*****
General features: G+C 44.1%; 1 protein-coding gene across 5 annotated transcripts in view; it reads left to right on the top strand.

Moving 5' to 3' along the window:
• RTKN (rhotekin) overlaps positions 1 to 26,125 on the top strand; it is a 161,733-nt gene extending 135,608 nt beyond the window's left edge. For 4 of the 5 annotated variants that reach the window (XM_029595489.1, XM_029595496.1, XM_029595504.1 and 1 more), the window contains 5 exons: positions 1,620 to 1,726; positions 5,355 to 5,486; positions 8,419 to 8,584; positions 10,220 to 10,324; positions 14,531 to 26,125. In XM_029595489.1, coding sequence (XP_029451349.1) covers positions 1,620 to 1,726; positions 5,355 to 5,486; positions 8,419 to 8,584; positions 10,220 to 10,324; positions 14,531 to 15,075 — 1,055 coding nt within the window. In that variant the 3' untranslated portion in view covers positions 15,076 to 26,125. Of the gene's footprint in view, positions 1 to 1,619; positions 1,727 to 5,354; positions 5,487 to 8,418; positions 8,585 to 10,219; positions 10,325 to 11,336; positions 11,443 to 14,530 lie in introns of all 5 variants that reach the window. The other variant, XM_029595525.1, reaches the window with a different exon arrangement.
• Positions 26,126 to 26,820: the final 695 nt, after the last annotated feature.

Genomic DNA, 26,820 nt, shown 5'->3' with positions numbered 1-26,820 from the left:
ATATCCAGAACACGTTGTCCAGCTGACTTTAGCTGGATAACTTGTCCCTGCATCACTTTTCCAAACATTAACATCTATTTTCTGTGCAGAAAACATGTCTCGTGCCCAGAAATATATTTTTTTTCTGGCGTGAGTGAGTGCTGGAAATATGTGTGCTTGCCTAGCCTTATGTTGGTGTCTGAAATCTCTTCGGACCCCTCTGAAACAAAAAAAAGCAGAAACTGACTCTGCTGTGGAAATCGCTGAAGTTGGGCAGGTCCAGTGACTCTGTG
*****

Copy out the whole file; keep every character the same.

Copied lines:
General features: G+C 44.1%; 1 protein-coding gene across 5 annotated transcripts in view; it reads left to right on the top strand.

Moving 5' to 3' along the window:
• RTKN (rhotekin) overlaps positions 1 to 26,125 on the top strand; it is a 161,733-nt gene extending 135,608 nt beyond the window's left edge. For 4 of the 5 annotated variants that reach the window (XM_029595489.1, XM_029595496.1, XM_029595504.1 and 1 more), the window contains 5 exons: positions 1,620 to 1,726; positions 5,355 to 5,486; positions 8,419 to 8,584; positions 10,220 to 10,324; positions 14,531 to 26,125. In XM_029595489.1, coding sequence (XP_029451349.1) covers positions 1,620 to 1,726; positions 5,355 to 5,486; positions 8,419 to 8,584; positions 10,220 to 10,324; positions 14,531 to 15,075 — 1,055 coding nt within the window. In that variant the 3' untranslated portion in view covers positions 15,076 to 26,125. Of the gene's footprint in view, positions 1 to 1,619; positions 1,727 to 5,354; positions 5,487 to 8,418; positions 8,585 to 10,219; positions 10,325 to 11,336; positions 11,443 to 14,530 lie in introns of all 5 variants that reach the window. The other variant, XM_029595525.1, reaches the window with a different exon arrangement.
• Positions 26,126 to 26,820: the final 695 nt, after the last annotated feature.

Genomic DNA, 26,820 nt, shown 5'->3' with positions numbered 1-26,820 from the left:
ATATCCAGAACACGTTGTCCAGCTGACTTTAGCTGGATAACTTGTCCCTGCATCACTTTTCCAAACATTAACATCTATTTTCTGTGCAGAAAACATGTCTCGTGCCCAGAAATATATTTTTTTTCTGGCGTGAGTGAGTGCTGGAAATATGTGTGCTTGCCTAGCCTTATGTTGGTGTCTGAAATCTCTTCGGACCCCTCTGAAACAAAAAAAAGCAGAAACTGACTCTGCTGTGGAAATCGCTGAAGTTGGGCAGGTCCAGTGACTCTGTG